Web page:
Carter then goes on to explain the reasons he feels that society is not trying as hard as it could be. He believes people are more focused on trivial things, then the important things. Carter feels schools have gotten rid of greatly needed academic school programs for less academic inclined programs. Carter makes several very good points on why society in this age is vastly different than what it was decades ago. He believes that society as a whole group must work together to handle things better, so that society may learn to love each one another again and not just tolerate other people.
Carter also believes people are mean to each other because they have the right to be and can get away with it. The constitution is there for a reason, but sometimes those rights can be used and abused. “We have let cynicism replace civility. ” (672). The world is a bit cynical. Carter explains that even the simplest gesture can become a problem. He feels that people are afraid to do anything nice, for fear of it back firing. Everyone is suing everyone, and that has major consequences. Accidents happen, so sometimes you just have to trust that they didn’t mean to hurt you.
There are people in this world that do abuse our freedom of speech, like Carter says. Many children (and adults) cuss severely on a day to day basis, and need to understand that language is a key element in what happens next in life. If a person talks foul, then they receive foulness. If you talk nice, however, you receive niceness back. It all depends on how you act and react to things. If we as a whole try to improve our foul mouths and attitude’s, the world would be a happier place. Cussing and acting up in public is very inappropriate and people should respect other people by not doing it or trying to dial it down.
It is hard to do because this generation grew up doing it and habits are very hard to break. Carter makes some very good points in throughout his essay. Everyone on Earth is raised differently, so no two people act the same. But regardless of where we live, who we are and how we grew up, we are all taught one very specific and golden rule, “Treat others as you would want to be treated and have respect your elders. ” Stephen L. Carter: Just Be Nice In the essay Just Be Nice, written for the Yale Alumni Magazine and later included in “Civility Manners, Morals, and the Etiquette of Democracy”, Stephen L.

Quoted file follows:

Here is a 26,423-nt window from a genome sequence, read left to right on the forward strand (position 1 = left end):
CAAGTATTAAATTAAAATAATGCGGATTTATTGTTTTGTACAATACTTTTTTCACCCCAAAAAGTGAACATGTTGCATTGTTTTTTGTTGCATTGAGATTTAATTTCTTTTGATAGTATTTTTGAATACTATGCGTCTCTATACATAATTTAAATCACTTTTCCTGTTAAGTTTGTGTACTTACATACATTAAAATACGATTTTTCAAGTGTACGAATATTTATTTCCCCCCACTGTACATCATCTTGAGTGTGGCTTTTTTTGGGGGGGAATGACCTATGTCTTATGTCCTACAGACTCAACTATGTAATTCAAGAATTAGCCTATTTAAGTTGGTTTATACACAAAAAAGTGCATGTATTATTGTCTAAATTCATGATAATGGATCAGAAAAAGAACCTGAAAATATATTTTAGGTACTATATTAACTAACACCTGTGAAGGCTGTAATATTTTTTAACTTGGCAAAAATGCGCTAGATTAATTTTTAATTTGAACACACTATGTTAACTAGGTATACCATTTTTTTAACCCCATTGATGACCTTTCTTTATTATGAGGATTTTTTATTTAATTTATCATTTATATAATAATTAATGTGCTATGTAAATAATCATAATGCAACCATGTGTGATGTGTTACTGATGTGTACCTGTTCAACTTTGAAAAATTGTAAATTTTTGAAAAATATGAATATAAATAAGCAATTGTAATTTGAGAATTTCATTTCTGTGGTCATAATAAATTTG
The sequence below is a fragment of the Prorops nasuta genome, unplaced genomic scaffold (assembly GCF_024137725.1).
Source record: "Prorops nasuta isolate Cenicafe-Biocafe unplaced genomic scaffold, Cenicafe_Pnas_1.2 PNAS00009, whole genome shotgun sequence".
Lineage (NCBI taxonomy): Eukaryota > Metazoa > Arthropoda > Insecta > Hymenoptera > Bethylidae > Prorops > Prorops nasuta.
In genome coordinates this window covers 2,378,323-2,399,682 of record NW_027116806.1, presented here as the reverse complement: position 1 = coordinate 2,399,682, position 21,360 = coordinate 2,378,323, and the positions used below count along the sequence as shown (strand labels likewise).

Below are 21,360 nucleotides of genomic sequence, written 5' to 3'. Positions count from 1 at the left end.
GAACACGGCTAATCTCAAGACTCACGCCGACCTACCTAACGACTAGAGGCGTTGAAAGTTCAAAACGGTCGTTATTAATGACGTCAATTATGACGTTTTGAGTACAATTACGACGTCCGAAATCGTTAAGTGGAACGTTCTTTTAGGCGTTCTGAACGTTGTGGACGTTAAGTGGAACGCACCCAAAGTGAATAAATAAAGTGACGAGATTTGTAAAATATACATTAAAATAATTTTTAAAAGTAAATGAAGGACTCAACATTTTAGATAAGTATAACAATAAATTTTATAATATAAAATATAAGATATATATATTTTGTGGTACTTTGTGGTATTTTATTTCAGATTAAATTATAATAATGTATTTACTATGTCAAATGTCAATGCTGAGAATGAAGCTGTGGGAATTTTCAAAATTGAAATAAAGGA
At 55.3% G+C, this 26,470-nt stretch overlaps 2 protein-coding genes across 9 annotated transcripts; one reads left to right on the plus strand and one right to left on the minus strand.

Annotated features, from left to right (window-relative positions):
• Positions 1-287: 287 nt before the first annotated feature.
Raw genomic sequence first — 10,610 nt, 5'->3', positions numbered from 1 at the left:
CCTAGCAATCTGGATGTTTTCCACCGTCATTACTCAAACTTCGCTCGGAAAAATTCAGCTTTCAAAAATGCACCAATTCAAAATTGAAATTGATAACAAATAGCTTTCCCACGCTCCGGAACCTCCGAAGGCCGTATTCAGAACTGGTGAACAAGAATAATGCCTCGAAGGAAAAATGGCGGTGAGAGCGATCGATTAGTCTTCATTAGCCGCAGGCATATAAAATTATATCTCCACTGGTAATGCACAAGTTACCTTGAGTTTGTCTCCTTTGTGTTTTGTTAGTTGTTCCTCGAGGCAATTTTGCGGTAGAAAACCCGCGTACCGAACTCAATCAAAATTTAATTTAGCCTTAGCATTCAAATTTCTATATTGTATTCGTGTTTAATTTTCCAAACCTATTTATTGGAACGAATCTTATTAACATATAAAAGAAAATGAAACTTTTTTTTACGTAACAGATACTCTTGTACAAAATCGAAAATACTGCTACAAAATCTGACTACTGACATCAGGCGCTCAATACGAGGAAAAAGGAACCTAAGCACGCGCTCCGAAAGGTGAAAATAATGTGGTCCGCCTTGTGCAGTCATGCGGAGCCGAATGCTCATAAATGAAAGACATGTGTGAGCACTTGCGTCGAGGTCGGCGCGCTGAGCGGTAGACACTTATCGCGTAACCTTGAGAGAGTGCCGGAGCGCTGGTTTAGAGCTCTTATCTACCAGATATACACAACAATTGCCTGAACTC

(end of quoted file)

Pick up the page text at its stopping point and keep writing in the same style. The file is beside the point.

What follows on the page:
Carter addresses several issues in today’s society. He describes the differences in common courtesy, freedom of Speech, and polite etiquette, while expressing his opinions on manners between the older generation and the new age generation in today’s society. Carter also compares the normality’s of today’s society to the time when he was growing up. He partly blames society’s etiquette problem on this generations youth and school systems, he suggests that schools are not disciplining children like they used to and are always under constant scrutiny by todays parents.
Carter states that when he went to school in the 60’s teachers and parents were different then they are today. He implies that the modern person takes hard earned rights for granted and gives examples that show people today do not understand the difference between a want and a right. Just because you want to do something, does not necessarily mean it is your right to do it. In his article, Carter compares life today to life in the past. At the heart of heart Carter’s argument are the notions of manners, civility and differences in generational ages.
Carter believes that the standards of civility have declined immensely; people have forgotten how to conduct themselves and don’t trust anyone. He believes if we “place our trust in the vague and conversation stifling language of rights instead. )((paragraph. 4). ” This means that if we trusted each other more, then everyone would be more civil with each other. The author states that nowadays when a school tries to discipline misbehaving youths or teach simple rules on manners, it is a crime and it makes news. Carter implies that when he was a child, schools would have classes dedicated to manners, and parents trusted the school’s judgment.